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June 8, 2009: OS X Snow Leopard
Posted by: pRICE cUBE
Date: June 11, 2020 08:28PM
[www.cultofmac.com]

June 8, 2009: Apple introduces OS X Snow Leopard, a version of its Mac operating system that ranks among the company’s finest desktop updates.

It may not be as flashy as some other updates, but it more than delivers on Apple’s core values. It paves a path to a bright future for the Mac.

Optimizing features in Mac OS X Snow Leopard
On paper, Snow Leopard wasn’t a massive shift from its predecessor, OS X Leopard. A bit like 2018’s macOS Mojave, it did not add a plethora of new features and sexy gimmicks. Instead, it stuck to the basics, optimizing what was already there in terms of features and performance. Oh, and doing this while taking up 6GB less than its immediate predecessor.
Given that Leopard overreached in some senses, Snow Leopard restored Apple’s reputation for quality products that “just work.” It’s no surprise that it hung around for a long time (possibly also due to it being the last version of OS X that ran on early Intel Macs).




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Re: June 8, 2009: OS X Snow Leopard
Posted by: N-OS X-tasy!
Date: June 11, 2020 08:52PM
Still the pinnacle of OS X development, even eleven years later.



It is what it is.
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Re: June 8, 2009: OS X Snow Leopard
Posted by: tronnei
Date: June 11, 2020 09:01PM
Still running it on one of my machines.

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Re: June 8, 2009: OS X Snow Leopard
Posted by: RgrF
Date: June 11, 2020 09:25PM
I still run it on two of our machines.
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Re: June 8, 2009: OS X Snow Leopard
Posted by: jdc
Date: June 11, 2020 09:49PM
A good one. Now on the next best, HS.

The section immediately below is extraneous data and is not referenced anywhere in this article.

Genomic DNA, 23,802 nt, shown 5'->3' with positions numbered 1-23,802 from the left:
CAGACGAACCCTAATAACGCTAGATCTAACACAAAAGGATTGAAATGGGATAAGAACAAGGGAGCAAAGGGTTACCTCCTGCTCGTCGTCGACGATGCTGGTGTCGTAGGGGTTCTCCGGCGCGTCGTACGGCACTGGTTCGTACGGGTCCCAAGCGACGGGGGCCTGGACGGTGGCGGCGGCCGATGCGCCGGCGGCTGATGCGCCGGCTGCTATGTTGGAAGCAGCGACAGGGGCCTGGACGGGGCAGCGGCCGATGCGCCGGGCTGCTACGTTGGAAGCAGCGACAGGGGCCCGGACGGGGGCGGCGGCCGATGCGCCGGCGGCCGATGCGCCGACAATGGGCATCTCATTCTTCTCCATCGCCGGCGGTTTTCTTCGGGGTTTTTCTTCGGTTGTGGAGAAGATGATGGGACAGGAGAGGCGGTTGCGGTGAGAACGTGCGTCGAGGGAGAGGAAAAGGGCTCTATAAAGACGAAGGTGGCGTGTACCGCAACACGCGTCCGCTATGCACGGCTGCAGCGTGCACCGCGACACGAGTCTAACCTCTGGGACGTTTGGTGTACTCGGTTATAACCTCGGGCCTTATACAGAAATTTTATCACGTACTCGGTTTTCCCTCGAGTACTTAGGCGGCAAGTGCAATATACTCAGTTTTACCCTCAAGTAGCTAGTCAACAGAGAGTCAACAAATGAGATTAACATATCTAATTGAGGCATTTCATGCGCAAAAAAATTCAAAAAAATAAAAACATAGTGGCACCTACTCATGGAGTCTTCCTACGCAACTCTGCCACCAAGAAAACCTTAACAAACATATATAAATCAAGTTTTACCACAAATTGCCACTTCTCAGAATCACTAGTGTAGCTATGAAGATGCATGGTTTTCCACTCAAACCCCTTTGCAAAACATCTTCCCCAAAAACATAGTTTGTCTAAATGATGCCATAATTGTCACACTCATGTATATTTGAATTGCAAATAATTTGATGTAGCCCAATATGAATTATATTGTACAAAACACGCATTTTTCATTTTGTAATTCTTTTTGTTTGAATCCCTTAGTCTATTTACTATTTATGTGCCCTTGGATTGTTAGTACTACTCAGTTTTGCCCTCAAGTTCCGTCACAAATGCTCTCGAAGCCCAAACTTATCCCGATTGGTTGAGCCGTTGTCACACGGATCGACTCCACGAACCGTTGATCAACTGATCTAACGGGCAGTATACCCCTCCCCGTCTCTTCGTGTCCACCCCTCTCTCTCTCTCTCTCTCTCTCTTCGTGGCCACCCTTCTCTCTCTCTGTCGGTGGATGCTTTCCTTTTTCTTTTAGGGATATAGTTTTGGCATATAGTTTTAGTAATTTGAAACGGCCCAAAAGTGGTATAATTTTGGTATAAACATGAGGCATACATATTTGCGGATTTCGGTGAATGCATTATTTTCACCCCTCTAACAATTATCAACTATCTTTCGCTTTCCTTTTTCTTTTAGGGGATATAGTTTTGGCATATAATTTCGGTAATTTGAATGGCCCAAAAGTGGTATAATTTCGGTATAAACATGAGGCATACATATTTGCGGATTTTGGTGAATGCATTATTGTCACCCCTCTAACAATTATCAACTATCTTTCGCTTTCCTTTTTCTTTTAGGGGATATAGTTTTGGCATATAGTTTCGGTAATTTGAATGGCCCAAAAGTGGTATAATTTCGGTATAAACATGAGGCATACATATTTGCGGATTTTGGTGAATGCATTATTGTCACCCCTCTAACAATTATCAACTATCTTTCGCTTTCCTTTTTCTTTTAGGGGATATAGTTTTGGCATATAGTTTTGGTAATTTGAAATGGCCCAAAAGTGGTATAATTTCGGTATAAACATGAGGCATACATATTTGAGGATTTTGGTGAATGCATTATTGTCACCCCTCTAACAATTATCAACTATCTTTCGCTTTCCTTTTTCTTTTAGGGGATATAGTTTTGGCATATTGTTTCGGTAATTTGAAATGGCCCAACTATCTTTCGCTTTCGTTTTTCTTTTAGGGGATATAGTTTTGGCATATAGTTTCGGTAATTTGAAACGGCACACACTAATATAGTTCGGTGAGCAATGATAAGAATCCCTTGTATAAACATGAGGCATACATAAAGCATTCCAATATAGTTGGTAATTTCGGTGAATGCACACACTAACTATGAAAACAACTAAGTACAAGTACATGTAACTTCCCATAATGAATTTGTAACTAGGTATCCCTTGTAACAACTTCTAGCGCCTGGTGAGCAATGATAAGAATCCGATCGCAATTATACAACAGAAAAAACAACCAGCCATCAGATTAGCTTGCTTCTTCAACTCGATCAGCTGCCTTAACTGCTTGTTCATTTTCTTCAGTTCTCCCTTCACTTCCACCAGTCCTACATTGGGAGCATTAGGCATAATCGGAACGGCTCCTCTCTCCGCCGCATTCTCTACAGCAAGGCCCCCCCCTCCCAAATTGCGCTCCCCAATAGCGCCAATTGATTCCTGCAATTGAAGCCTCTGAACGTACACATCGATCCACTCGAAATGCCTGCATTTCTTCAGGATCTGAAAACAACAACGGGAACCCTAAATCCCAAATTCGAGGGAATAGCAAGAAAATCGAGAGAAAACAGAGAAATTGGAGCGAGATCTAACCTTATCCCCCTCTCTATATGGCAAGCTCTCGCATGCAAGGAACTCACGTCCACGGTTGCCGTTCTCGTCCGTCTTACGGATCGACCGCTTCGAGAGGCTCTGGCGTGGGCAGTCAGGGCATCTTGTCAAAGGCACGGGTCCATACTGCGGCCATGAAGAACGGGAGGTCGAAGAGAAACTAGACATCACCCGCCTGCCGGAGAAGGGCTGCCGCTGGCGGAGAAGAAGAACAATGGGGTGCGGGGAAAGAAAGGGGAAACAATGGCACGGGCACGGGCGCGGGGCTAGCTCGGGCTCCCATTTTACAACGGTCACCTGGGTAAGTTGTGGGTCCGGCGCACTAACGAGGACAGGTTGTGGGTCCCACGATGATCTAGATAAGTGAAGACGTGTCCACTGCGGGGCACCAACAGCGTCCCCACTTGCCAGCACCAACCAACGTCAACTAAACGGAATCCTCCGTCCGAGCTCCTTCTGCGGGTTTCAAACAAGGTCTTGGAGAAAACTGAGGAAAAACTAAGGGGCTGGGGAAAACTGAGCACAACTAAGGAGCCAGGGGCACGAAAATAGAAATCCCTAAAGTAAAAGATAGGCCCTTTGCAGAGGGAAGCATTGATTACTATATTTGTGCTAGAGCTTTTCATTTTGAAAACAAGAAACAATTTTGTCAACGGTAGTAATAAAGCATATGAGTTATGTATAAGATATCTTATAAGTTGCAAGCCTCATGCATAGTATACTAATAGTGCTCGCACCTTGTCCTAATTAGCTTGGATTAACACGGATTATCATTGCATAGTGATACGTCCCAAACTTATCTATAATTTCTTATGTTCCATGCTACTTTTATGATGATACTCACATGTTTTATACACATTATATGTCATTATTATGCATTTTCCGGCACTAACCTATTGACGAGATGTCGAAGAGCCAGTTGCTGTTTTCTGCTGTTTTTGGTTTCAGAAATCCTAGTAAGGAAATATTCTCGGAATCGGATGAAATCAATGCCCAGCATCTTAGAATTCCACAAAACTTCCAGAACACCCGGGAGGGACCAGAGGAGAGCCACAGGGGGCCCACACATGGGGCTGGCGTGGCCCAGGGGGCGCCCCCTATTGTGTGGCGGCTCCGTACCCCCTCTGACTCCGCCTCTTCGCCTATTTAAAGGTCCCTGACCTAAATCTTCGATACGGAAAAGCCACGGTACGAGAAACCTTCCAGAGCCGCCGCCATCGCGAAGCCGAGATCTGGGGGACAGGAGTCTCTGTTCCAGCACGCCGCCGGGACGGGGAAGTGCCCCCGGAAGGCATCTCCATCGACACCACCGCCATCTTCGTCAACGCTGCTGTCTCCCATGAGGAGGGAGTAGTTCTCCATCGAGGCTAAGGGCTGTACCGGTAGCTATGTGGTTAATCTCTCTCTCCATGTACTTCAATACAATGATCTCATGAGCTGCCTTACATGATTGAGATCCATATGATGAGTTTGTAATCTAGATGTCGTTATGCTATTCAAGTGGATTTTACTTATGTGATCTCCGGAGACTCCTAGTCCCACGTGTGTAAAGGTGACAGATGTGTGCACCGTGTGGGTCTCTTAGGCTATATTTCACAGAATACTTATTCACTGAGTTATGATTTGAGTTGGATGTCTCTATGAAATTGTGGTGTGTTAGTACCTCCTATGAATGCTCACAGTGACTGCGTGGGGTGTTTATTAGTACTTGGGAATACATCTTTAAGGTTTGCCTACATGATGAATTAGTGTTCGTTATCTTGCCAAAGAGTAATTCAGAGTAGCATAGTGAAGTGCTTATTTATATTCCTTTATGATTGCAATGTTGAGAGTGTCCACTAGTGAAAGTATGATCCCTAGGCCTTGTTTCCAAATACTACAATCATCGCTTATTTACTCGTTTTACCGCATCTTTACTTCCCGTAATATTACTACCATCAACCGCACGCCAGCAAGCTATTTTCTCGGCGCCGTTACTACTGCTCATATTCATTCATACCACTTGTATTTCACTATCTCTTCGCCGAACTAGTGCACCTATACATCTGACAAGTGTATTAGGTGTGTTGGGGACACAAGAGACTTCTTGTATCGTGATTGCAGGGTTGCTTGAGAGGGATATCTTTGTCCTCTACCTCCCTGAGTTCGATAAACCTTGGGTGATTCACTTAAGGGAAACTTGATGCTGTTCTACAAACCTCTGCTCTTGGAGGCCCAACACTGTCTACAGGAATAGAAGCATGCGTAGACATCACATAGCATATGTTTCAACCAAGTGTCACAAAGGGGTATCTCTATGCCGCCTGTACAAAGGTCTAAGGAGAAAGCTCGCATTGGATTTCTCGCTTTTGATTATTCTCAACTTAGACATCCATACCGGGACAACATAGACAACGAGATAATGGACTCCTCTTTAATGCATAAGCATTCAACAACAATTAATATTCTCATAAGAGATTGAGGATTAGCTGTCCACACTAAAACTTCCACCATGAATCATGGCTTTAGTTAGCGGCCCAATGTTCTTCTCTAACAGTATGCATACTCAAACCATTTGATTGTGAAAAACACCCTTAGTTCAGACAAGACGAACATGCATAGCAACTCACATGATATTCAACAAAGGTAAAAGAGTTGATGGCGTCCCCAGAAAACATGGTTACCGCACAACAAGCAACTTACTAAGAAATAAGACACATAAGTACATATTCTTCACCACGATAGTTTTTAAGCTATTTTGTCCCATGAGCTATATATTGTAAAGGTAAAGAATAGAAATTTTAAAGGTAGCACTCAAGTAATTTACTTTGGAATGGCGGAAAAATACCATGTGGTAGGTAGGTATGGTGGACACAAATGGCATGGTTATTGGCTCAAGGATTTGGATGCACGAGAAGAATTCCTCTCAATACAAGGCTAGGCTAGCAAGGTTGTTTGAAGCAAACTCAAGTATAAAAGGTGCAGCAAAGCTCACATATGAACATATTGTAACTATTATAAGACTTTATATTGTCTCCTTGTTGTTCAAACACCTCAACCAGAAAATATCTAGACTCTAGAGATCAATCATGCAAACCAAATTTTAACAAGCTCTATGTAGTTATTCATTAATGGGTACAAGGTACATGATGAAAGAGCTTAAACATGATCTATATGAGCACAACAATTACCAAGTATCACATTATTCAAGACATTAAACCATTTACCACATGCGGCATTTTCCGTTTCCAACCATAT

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Edited 999 time(s). Last edit at 12:08PM by jdc.
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Re: June 8, 2009: OS X Snow Leopard
Posted by: sekker
Date: June 11, 2020 10:27PM
Using it on an SSD-based hardware is still a sweet ride.
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Re: June 8, 2009: OS X Snow Leopard
Posted by: Will Collier
Date: June 12, 2020 09:59AM
Quote
tronnei
Still running it on one of my machines.


Still running it on... five, I think? Couple of MAME cabinets, my media server and a couple of HTPC Minis. Bulletproof for those applications.
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Re: June 8, 2009: OS X Snow Leopard
Posted by: JoeH
Date: June 12, 2020 10:22AM
Still have it in a VM for a few pieces of software that I did not find replacements and no updates available past Snow Leopard. Only open that VM up occasionally these days though.

Snow Leopard was the next to last OS that Apple released on a variable timetable of 18-24 months between releases. The quality level at release time was a lot better than some recent versions of macOS.



Edited 1 time(s). Last edit at 06/12/2020 10:25AM by JoeH.
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Re: June 8, 2009: OS X Snow Leopard
Posted by: neophyte
Date: June 12, 2020 11:57AM
Also, wasn't Snow Leopard the final OS to run carbonized apps? So older apps would still run.
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Re: June 8, 2009: OS X Snow Leopard
Posted by: Lew Zealand
Date: June 12, 2020 03:47PM
And SL can be run on most 2011 Core-i# Macs because the 2011 15" MBPro released with it and crucially, the necessary drivers. You need to do a bit of .plist editing to enable Minis and 13" MBPros but it's worth the time to get that OS running fully enabled on truly fast hardware with Rosetta support.
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Re: June 8, 2009: OS X Snow Leopard
Posted by: rz
Date: June 13, 2020 04:39PM
It didn't go on sale until August 28th. A very traumatic event happened for me that day, shortly after returning from the Apple store with my copy of SL.
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Re: June 8, 2009: OS X Snow Leopard
Posted by: rz
Date: June 13, 2020 04:46PM
Also, I still have it running on two Macbooks, and have a VM of it on my Mac Pro. The one Macbook is now dedicated as my video downloading and cassette converting machine. I have an HDPVR, which lets me download stuff off my Directv receiver in 1080i, and the license for the software is tied to that machine. I also have a cassette deck, running through a Griffin iMic, to convert cassettes to aiff using Audacity.

The other Macbook doesn't get much use, but I haven't decided to part with it just yet. The VM gets used about once a week to use NT Newswatcher to download stuff from Usenet.

It's definitely the best version of OS X. For me, personally, the second best version was 10.1. It was the first stable version of OS X that allowed me to make the jump from OS 9.1.
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